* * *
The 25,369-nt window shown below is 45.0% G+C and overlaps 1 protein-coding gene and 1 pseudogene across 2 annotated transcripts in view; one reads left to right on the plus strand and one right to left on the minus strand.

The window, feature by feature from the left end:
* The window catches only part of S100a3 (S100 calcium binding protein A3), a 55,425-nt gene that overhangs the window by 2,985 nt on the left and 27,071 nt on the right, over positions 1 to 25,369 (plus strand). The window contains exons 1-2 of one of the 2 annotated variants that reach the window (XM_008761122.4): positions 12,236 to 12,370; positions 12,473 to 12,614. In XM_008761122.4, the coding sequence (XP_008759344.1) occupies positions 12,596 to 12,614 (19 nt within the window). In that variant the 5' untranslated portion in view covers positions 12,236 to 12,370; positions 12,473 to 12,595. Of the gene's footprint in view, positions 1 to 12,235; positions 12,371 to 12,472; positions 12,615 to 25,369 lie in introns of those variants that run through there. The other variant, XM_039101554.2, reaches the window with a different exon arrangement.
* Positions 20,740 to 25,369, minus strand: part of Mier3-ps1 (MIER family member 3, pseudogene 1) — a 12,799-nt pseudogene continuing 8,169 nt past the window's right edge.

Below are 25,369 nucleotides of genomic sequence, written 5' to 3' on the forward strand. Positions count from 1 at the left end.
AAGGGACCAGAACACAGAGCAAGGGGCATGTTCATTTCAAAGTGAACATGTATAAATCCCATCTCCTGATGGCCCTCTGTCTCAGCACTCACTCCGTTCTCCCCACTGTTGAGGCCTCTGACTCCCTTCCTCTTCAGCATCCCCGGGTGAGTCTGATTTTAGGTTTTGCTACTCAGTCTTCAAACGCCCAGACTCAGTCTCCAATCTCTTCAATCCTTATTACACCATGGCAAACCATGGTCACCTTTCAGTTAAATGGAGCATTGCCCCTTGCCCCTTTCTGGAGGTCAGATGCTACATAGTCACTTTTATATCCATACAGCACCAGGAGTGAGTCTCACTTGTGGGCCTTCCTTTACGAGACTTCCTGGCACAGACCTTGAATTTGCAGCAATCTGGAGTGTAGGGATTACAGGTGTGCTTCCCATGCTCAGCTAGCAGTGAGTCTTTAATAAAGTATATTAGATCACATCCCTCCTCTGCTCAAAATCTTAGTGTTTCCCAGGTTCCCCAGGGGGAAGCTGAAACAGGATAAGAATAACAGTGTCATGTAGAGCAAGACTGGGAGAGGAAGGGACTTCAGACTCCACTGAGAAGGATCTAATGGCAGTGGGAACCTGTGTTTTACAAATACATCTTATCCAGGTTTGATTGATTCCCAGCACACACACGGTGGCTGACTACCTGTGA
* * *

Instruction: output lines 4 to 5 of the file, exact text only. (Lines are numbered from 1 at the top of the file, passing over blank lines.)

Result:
* Positions 20,740 to 25,369, minus strand: part of Mier3-ps1 (MIER family member 3, pseudogene 1) — a 12,799-nt pseudogene continuing 8,169 nt past the window's right edge.

Below are 25,369 nucleotides of genomic sequence, written 5' to 3' on the forward strand. Positions count from 1 at the left end.